Sunday, September 18, 2011

Sacred Art Museums....

At least that was the cut offered about "traditional" churches by one wag.  These "traditional" liturgy, ministry, and outreach churches are nothing but sacred art museums with nothing real to offer folks.  Hmmmm.... it seems that unless you offer folks a pale imitation of their wants, desires, values, and world, you have nothing to offer.

Well, this cut can go both ways.  Many of the congregations this wag would hold up as effective are nothing but modern art museums, canvases that depict the world and its values, the world and its music, the world and its concerns, the world and its wants and desires.  I will be honest.  I am not much of a fan of most of the stuff that passes for modern art.  It seems to me that the artists are mostly scam artists seeking either to shock or scandalize us and then have us pay the bill when they are finished.  I do not insist that everything look like Norman Rockwell or Michelangelo or an ikon, but I am not so sure that stark geometric shapes and bold colors represent the height of mankind's skill and gift.  I won't even go to the shocking displays of vulgarity that often pass as "art" -- where is the art of such displays designed merely for shock value or to offend?

In the same way, many of those deemed most effective in popular Christianity are like museums of such modern art -- the preacher seems to think he is most effective by preaching on good sex rather than the Kingdom of God, when the sermon mirror's the values and wants of the people in the pew rather than the cross, or when preaching itself decays into thoughts and feelings instead of the certain Word of the Gospel.  When we hear the sound of pop music in our ears, warm and fuzzy talk that glorifies what we already think, and view the digital images of the world around us on the screens that mirror our own TV viewing, can you really call it "church?"

It is a fair criticism when churches are merely hiding places from the world around us, when they substitute beauty or artistry for the Gospel, or fail just as miserably to proclaim the living Word of God.  But "traditional" churches have no corner on the museum market and the modern day mecca's of pop culture, pop music, and pop theology are just as out of step with the preaching of Jesus Christ and Him crucified as those they criticize as "museums of sacred art."

It seems to me that "traditional" churches addicted to the liturgy and the great choral music and hymnody of the Church give the Lord more of an opportunity to speak than those who have no corrective liturgy or music to counter the failure of the pulpit or the self-absorption of those in the pews.... 

Just a thought in response to a criticism I took a little too personally...

4 comments:

Anonymous said...

I suppose this question has been answered a thousand times over, but what about the Church's song in modern music, such as the WELS group Koine, or ChoralConcert, or other type of music? Bach used the theatre music of his day, instead of the "church music."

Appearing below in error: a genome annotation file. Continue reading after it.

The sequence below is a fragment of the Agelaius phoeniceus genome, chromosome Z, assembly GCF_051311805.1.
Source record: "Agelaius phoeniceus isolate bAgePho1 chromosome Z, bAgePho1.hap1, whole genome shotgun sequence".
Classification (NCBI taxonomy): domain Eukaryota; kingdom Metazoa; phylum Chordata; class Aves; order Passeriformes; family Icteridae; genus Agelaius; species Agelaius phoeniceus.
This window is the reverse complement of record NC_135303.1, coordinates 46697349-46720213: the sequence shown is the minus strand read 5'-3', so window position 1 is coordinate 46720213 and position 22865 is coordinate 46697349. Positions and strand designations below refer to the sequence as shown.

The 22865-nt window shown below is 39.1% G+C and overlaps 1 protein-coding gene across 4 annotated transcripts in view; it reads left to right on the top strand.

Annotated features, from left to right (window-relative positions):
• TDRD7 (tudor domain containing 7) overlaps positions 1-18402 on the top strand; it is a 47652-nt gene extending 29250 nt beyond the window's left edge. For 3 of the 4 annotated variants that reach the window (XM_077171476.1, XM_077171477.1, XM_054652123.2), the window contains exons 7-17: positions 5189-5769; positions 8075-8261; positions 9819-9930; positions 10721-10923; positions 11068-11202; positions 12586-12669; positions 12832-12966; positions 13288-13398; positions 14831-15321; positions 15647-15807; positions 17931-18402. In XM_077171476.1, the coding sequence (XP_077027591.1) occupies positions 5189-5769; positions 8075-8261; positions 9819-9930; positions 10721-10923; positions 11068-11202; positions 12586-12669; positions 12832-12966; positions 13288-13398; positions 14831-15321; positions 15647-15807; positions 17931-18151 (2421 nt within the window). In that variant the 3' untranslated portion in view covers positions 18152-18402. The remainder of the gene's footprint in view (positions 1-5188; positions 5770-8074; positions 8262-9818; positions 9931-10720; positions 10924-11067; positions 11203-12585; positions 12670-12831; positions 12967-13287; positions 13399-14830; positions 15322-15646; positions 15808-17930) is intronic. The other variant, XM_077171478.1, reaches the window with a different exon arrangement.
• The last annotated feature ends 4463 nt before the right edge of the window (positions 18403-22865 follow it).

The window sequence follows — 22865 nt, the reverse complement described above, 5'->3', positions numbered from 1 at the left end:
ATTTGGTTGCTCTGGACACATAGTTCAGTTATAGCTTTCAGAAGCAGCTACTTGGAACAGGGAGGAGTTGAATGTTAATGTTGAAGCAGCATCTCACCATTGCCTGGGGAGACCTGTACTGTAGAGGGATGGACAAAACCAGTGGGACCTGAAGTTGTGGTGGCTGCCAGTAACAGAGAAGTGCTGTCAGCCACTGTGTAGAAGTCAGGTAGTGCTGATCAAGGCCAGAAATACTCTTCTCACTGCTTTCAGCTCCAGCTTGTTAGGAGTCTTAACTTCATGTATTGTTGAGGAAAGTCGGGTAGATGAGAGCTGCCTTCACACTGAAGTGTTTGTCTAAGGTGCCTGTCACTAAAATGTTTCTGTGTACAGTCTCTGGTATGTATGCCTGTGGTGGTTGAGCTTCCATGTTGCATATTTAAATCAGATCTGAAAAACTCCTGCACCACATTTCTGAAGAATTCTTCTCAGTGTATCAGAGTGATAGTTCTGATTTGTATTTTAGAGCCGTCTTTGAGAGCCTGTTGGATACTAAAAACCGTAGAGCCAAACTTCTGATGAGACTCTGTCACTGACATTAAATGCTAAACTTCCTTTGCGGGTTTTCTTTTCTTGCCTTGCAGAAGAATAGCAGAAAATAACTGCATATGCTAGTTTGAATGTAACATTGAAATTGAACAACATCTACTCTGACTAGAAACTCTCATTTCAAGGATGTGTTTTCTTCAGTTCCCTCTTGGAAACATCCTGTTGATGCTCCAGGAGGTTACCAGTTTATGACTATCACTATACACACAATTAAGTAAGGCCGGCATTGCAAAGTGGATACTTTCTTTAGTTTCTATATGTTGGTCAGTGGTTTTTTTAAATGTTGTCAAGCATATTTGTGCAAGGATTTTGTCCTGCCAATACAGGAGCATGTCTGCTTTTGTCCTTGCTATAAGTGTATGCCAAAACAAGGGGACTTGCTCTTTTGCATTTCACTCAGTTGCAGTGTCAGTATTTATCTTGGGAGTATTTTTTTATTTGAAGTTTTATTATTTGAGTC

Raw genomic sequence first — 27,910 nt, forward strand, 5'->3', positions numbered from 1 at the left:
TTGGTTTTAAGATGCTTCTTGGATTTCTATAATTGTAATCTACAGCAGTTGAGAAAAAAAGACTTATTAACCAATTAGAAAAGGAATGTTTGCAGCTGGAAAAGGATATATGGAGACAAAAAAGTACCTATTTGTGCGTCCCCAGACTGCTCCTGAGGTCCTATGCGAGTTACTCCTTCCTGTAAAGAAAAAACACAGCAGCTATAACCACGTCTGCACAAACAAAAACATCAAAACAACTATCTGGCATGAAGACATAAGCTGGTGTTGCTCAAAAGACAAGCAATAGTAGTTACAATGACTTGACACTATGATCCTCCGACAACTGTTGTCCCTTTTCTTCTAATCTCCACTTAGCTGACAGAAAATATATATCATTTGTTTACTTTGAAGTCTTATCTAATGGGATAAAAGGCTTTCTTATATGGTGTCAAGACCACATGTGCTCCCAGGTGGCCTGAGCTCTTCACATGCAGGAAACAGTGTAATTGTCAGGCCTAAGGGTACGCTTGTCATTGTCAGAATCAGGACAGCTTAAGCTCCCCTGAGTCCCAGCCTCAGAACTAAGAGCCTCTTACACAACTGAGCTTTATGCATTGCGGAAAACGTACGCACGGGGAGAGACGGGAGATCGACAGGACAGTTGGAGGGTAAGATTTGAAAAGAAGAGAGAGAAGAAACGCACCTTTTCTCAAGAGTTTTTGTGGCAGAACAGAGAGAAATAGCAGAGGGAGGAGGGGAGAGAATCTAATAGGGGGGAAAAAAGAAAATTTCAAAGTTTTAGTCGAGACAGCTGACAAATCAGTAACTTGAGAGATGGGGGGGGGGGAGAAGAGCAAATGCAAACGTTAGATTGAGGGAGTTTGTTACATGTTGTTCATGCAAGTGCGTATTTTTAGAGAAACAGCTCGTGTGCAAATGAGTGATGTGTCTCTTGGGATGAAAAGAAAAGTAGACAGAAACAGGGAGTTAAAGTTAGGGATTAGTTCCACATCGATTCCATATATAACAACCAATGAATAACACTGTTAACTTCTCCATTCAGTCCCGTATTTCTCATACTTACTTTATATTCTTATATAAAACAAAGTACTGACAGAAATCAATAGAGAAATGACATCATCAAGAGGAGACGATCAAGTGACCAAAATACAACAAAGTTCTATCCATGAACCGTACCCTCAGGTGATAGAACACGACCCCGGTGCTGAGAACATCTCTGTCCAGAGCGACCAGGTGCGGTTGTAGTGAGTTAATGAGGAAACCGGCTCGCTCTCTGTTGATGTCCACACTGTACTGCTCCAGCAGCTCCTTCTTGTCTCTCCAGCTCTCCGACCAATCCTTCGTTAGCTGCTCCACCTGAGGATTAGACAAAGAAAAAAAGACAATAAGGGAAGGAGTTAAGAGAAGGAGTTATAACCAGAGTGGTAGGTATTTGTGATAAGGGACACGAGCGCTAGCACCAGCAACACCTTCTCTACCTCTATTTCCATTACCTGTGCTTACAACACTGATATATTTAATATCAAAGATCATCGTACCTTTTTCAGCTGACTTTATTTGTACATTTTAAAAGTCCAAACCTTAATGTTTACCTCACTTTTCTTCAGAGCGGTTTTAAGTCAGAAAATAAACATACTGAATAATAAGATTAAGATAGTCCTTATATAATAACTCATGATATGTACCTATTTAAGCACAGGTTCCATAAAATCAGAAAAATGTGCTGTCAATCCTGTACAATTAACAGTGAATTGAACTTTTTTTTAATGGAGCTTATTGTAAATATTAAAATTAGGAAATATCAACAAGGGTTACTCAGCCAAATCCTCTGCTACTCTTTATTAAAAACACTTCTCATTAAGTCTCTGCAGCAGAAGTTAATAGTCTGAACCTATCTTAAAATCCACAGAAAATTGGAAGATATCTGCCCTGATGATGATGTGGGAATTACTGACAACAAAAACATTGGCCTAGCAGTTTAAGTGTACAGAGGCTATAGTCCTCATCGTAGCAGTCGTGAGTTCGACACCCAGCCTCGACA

Anonymous said...

My husband calls it shooting for the bottom. Some gear the service to the lowest level of thought and emotion. It seems trite and superficial because it is. Or worse, like modern art, abstract and grotesque, aka irrelevant.

Daniel Baker said...

Bands like Koiné have a place, but that place is not in the chancel obscuring the altar during a Divine Service. If someone wants a rock band to play the Sacred Liturgy and hymns from a transept or balcony . . . I suppose that is more palatable than some things I've seen, but I challenge you to show me where such a scenario is occurring. Actually, I challenge you to show me where such a band plays while the Liturgy is retained at all.

When it comes right down to it, I suppose you can have the Liturgy and hymns played to whatever musical or instrumental setting you want, so long as the setting is A) not mimicking the radical sects, B) in line with the tradition and heritage of the Church Catholic, and, most importantly, C) always and only keeping Christ and Him crucified as the central point - which should be the thematic content of whatever is being played - rather than who or what is playing. If these three tenets are not being met, then our worship (in my humble opinion) ceases to be Lutheran.

elmhurst erik said...

When confronting a challenge that liturgical churches are nothing more than sacred art museums, I expect to read a response filled with the absolute truth of God's glorious gifts of the Sacraments found in the Lutheran Church.

The angle of comparing contemporary worship services to contemporary art is interesting and worthy of discussion. Contemporary art is indeed built on a fractured foundation of man's wretched sinful nature. However, to dismiss the art industry as a scalawag of scam artists and shock artists is misleading and short-sighted. The contemporary art world offers an incredibly immense, intense and challenging system of theories based on man's creative mind (gift of God) and on man's abhorrent sinful nature.

It always brings me great sadness when people are so quick to dismantle contemporary art. I don't have a problem with people being dismissive of art. It's not to be expected for everyone to express interest in all aspects of life and culture, let alone the aforementioned qualities of today's art world. I do request caution upon the dismantling of all contemporary art for the wrong reasons.

I greatly enjoy your blog and the enlightened insights offered here. However, this specific post struck a different nerve for me. I wrote this comment two or three weeks ago, but hesitated posting it because I really enjoy your blog and didn't want my first comment to be a scolding. But after reviewing it again, I think it's worth sharing.